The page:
The Liminal Space Between Semesters

Keeli Wagner
February 5, 2020

The weirdest part about my study abroad experience so far has been explaining to everyone who asks how the semester split works in Japan. To be clear, I don’t profess to be an expert about it myself, but I do know that the Japanese spring semester typically begins in April, rather than January. This has left me in the unique position of being a student with no classes to take until I depart for Japan in late March. But what am I supposed to do with my life until then? How should I spend this three-month limbo?

It’s very bizarre to be on my college campus, surrounded by bustling college students worried about deadlines, class schedules, and group projects, knowing I currently face none of that stress and anxiety. Even as I’m sludging through the week-old snow and ice slush and struggling against the bitter Midwestern winter wind as I walk across campus, I’m detached from the epicenter of action, but still aware that it is happening: as if viewing it through a pair of those fancy opera binoculars. My current solution to this problem is working as much as I can. I work mornings at my university library, and I also picked up an internship to pass the time in the afternoons. Gone for me are the long hours spent in the library or student union waiting for my next class, or the periodic meeting up with friends between classes to grab lunch. It’s very different to have to say, “Sorry, I’m only free after 6,” and plan my social life accordingly.  

This is the closest facsimile to full-time adult living that I have experienced (I generally limit my working in the summer to about 30 hours a week, so it’s less of a drag), and so far, it’s a mixed bag. I never thought I’d say it, but I almost can’t wait to hit the books again once my semester starts in Japan. Don’t get me wrong, taking classes certainly brings along with it stress and anxiety, not to mention the time commitment. But taking courses also provides a high degree of variety to daily life. The endless monotony of office work, scheduling, meetings, commutes, and spreadsheets is starting to wear me down. (I will mention, however, that it is wonderful to go home at the end of the day and be able to relax… usually I just feel guilty for not doing homework).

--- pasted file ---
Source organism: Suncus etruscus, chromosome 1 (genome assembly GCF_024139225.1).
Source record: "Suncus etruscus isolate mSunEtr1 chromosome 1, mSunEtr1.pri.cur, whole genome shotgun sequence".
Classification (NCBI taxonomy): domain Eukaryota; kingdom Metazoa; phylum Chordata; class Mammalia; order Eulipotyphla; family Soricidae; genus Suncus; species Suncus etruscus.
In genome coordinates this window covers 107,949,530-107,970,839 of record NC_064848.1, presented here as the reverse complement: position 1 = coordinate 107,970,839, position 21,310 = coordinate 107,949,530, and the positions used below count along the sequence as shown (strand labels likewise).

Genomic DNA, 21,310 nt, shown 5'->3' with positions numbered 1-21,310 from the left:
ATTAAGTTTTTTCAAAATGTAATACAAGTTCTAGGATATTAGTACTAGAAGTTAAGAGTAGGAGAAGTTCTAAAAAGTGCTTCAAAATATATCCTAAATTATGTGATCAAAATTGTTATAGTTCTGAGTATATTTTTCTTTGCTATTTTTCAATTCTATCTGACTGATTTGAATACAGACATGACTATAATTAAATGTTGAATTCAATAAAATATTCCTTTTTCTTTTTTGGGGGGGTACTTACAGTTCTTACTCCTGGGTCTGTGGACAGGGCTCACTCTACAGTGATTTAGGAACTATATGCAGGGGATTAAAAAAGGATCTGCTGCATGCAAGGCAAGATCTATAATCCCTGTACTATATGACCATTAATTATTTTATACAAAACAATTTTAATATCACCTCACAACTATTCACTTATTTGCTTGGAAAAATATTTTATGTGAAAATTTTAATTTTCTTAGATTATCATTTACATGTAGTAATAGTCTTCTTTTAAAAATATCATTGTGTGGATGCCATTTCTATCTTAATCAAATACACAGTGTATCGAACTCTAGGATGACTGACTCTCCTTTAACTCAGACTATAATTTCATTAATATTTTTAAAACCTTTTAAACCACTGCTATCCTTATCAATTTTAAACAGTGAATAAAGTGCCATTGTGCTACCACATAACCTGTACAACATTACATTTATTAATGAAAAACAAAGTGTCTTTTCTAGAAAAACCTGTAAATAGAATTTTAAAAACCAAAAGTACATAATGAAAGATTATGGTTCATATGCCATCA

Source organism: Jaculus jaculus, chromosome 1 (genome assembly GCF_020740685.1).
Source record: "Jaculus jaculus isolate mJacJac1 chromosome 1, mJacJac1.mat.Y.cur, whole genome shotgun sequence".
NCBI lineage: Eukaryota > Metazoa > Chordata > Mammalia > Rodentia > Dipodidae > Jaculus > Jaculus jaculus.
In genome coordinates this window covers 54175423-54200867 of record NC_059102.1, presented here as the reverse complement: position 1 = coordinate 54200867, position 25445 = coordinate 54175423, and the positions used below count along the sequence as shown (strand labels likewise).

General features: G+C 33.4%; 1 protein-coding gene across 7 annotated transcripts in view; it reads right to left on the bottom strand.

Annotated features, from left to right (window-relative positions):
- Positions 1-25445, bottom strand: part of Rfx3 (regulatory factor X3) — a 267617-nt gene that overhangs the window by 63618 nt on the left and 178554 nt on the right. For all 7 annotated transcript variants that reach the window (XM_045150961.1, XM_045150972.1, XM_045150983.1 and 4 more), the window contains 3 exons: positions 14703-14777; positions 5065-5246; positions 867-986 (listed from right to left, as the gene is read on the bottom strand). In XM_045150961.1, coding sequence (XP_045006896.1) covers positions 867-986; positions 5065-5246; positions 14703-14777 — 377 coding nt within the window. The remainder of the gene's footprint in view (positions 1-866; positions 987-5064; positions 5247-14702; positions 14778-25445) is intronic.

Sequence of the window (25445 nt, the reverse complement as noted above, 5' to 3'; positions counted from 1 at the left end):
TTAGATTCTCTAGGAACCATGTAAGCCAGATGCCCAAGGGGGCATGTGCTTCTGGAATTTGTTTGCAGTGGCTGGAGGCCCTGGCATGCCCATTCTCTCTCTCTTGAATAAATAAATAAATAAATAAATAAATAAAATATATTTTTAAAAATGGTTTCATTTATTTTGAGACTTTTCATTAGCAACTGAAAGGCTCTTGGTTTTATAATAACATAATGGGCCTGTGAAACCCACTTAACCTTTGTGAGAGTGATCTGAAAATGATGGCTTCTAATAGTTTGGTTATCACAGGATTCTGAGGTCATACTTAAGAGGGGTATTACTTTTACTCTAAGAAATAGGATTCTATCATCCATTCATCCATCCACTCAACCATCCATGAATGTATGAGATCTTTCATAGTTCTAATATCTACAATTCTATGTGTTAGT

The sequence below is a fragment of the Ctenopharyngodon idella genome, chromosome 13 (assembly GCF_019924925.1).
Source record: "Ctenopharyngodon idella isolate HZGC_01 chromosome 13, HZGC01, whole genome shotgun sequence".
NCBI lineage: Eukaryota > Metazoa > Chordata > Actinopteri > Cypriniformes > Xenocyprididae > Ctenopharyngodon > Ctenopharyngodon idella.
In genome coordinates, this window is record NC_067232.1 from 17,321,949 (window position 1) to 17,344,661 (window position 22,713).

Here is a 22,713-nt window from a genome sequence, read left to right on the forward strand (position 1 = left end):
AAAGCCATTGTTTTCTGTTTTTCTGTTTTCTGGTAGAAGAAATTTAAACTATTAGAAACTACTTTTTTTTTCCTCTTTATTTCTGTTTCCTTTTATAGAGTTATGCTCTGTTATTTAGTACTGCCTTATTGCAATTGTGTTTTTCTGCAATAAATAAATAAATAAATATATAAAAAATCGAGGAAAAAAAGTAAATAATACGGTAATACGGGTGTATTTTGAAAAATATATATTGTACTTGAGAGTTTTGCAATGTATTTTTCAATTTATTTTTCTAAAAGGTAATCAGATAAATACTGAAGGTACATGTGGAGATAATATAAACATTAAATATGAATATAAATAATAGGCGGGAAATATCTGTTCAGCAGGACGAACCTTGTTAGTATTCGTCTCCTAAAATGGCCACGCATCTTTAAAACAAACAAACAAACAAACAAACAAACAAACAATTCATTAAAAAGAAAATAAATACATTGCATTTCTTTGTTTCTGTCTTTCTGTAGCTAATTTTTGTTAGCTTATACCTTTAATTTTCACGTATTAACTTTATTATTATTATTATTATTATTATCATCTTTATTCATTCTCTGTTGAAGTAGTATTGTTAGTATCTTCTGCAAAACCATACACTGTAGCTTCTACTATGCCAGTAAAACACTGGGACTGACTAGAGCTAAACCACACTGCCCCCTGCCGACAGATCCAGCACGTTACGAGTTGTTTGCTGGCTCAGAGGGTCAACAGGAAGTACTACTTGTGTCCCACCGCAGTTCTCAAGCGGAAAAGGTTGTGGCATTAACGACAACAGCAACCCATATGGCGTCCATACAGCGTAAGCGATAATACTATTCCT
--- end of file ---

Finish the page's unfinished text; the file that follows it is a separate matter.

With all that being said, here is my advice for things to do while in study-abroad-necessitated semester limbo!

  1. Plan, plan, plan!
    • Make a budget for possible expenses you think you’re going to incur while abroad (think: going out for dinner/drinks, omiyage or souvenirs for host family members/ family and friends back home, transportation, daily expenses, etc.)

    • Buy your plane ticket ASAP. I recommend the website Skiplagged: it’s an aggregate flight website that usually has decreased prices, as well as price tracking. Wait until the right moment to buy your tickets-- it sucks to overpay for airfare!

    • Make sure your student visa preparations are in order. In my case, students studying abroad in Japan have to wait until right before we go abroad to finalize the visa. However, in the meantime, we are supposed to contact our Japanese consulates to obtain the information we will need to complete the visa process. 

    • Plan what stuff you’re going to pack, and what you think you’ll buy in your study abroad destination. I personally am struggling to decide what clothes to bring with me to accommodate for both the wet and humid Japanese spring, as well as the hot and humid summer.

    • Plan what you’re going to do for a phone in your study abroad destination. I am leaning towards getting a local SIM card. This will change my phone number, but allow me to keep my phone and use it like a local Japanese phone.